This Friday marks the theatrical release of "Funny People," the Judd Apatow dramedy starring Adam Sandler as a terminally ill stand-up comedian. As the buzz around this film has grown, fans and critics alike have wondered if Apatow, who never met a penis joke he didn't like, was making a huge mistake by veering into "serious" territory. Pretty odd, considering that one of Apatow's most loved and respected works was the TV series, "Freaks and Geeks," a show that beautifully walked the line between hilarity and heartbreaking realism.

Although it may seem like he came from out of nowhere to become an overnight sensation, this 41-year-old non-virgin has long been one of the hardest-working men in the funny business.

Obsessed with comedy since childhood, Long Island native Apatow was blessed with a mother who worked at a comedy club in the Hamptons - a connection that allowed him access to some of his favorite comedians, like Steve Allen, Harold Ramis, and Jerry Seinfeld, whom he interviewed for his high school radio program.

At 18, Apatow moved to L.A. to enroll in USC's screenwriting program. He wrote and performed as a stand-up for several years before deciding that he might have more success behind the scenes as a writer and producer. From 1991-1993, he co-produced a handful of television specials for comedians like Jim Carrey and Roseanne Barr, and executive produced friend Ben Stiller's short-lived FOX series.

Between 1993-1998, Apatow was a writer and producer on the Garry Shandling series, "The Larry Sanders Show," where he first tried out his directorial skills for one final season episode. During this time, he got a serious taste of box office failure when he produced Stiller's 1996 big-screen flop, "The Cable Guy," starring Carrey and Matthew Broderick. However, Apatow found a silver lining in that dark cloud of a film - he met his wife, Leslie Mann, on set.

Image © PR Photos

It was as executive producer and sometime writer and director of "Freaks and Geeks" from 1999-2000 that Apatow proved himself as someone to watch. Although the show's dismal ratings caused NBC to cancel it during the first season (after only airing 12 of the 18 episodes), the brilliant series garnered much critical acclaim and a cult following that continues to grow, especially since the 2004 release of the complete season DVD set.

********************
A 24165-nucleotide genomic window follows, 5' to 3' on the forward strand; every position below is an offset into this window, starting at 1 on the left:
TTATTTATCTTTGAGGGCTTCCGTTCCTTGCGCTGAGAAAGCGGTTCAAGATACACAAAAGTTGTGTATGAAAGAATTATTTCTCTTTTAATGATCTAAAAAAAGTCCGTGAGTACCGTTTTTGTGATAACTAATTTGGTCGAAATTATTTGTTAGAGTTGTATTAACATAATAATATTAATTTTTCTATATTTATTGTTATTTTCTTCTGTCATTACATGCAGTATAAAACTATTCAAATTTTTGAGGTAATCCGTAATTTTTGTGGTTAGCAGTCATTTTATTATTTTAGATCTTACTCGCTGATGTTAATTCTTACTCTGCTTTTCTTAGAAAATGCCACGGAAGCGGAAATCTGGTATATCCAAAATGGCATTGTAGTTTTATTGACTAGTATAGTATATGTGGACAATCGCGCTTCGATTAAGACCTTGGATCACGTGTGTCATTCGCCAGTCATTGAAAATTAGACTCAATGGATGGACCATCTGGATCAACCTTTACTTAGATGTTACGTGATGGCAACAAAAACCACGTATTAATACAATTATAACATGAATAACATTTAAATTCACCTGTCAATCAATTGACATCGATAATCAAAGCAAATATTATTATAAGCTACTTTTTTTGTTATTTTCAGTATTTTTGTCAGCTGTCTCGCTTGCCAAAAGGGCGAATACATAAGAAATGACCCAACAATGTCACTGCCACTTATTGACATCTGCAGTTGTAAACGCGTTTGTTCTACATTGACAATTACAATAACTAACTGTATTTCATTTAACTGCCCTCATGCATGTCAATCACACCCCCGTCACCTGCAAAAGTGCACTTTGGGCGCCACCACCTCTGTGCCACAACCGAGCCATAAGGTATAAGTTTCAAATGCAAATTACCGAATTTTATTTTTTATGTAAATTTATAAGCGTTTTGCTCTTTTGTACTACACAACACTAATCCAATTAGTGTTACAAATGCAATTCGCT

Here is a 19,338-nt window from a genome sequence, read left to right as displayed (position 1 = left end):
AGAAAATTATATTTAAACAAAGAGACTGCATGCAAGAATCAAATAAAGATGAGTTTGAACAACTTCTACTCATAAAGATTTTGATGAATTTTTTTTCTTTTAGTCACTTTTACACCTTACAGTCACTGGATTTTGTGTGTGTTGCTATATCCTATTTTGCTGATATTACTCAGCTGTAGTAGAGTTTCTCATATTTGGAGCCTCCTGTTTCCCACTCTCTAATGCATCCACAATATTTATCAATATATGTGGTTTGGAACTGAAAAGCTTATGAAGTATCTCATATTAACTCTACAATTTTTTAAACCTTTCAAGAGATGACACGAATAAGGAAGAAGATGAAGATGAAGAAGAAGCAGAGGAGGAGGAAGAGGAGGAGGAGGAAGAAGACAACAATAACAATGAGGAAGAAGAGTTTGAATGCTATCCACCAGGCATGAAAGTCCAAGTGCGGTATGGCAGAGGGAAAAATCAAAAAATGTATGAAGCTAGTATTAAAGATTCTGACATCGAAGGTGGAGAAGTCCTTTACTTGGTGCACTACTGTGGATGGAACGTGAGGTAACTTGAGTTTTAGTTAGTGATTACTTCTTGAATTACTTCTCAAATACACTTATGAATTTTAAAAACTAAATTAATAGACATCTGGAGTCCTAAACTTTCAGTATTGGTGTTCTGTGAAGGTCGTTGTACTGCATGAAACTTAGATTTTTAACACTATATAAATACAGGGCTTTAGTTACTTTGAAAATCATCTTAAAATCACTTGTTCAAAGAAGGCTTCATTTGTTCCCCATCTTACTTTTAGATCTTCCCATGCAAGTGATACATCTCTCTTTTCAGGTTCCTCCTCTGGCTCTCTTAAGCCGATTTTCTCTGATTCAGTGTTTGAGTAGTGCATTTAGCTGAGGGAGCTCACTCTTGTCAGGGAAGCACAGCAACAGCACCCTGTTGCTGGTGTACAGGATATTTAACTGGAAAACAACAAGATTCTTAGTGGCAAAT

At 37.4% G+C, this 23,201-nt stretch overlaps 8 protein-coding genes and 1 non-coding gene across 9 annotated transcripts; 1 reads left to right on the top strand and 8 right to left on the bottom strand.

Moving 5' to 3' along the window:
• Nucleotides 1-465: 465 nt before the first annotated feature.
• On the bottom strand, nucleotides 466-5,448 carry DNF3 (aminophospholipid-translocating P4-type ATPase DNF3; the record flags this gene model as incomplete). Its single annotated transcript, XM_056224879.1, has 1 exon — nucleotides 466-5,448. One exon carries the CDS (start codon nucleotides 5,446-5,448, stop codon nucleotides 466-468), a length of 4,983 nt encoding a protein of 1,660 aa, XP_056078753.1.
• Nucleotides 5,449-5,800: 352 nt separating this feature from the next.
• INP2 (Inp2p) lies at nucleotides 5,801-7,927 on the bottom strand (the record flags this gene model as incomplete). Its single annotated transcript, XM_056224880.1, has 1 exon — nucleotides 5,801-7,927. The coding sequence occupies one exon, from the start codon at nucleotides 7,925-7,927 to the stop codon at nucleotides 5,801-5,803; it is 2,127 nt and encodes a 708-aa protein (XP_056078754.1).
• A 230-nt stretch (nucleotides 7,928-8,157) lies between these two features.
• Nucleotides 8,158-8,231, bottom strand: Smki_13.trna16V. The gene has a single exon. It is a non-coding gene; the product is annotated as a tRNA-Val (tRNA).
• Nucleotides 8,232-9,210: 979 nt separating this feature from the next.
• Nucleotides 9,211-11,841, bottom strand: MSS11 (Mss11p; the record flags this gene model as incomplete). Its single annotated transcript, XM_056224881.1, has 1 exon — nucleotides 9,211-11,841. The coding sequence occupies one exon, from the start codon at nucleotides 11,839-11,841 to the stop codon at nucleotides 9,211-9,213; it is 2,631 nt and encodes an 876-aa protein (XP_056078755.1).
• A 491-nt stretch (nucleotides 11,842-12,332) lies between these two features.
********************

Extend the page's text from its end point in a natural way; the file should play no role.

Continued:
Apatow is also credited with jumpstarting the careers of "Freaks and Geeks" stars James Franco, Jason Segel, Seth Rogen, and Linda Cardellini. (Interestingly enough, although the series was Emmy-nominated in the Outstanding Writing category twice, it only won for Outstanding Casting.) Known for his loyalty to his actors and writers, Apatow carried Rogen, Segel, and much of the "Freaks and Geeks" cast over to his 2001 FOX series, "Undeclared," which also regularly featured cameos by old pals Stiller and Sandler, as well as new friends and future collaborators like Jenna Fischer and Will Ferrell.

It was the 2004 Ferrell box office hit, "Anchorman: The Legend of Ron Burgundy" that finally brought Apatow his first major success as a producer. And in 2005, he truly became a major Hollywood player with his feature-length directorial debut, "The 40-Year-Old Virgin," which he also co-wrote (with star Steve Carell) and produced. The movie's effortless balance of smuttiness and sweetness made it an instant smash and ushered in a new era of comedy filmmaking (and many imitators hoping to cash in on the "Apatowian" formula).

After "Virgin," it seemed that Apatow just couldn't miss, producing one hit after another, including "Talladega Nights: The Ballad of Ricky Bobby," "SuperBad," and "Forgetting Sarah Marshall," the latter two written by his old friends and protégés, Seth Rogen and Jason Segel, respectively. Rogen and Segel were then cast in Apatow's second directorial triumph, 2007's "Knocked Up," which also featured many other members of the "Ap Pack," including Jonah Hill, Paul Rudd, Jay Baruchel, Martin Starr, Kristen Wiig, Ken Jeong, and the missus, Leslie Mann.

However, since 2008, it seems like Apatow's fire may be cooling a bit. While "Forgetting Sarah Marshall" was hilarious and "Pineapple Express" was near brilliant, he's also thrown quite a bit of garbage at us over the past two years. Still, I doubt that uninspired junk like "Drillbit Taylor," "Step Brothers," and "Year One" are memorable enough to undo all of the good that he's done.

So, what do you think? Will "Funny People," Apatow's third outing as a director, kill or bomb? If you're worried that you won't like the "serious side" of him, don't. Rumor has it that he's thrown in plenty of penis jokes.

Funny People © Universal Pictures

"The Pop Eye @ Starpulse" is a column written by native Pittsburgher and current New Yorker, Becky Broderick. You may contact Becky directly at, or check out her other ramblings on The Pop Eye.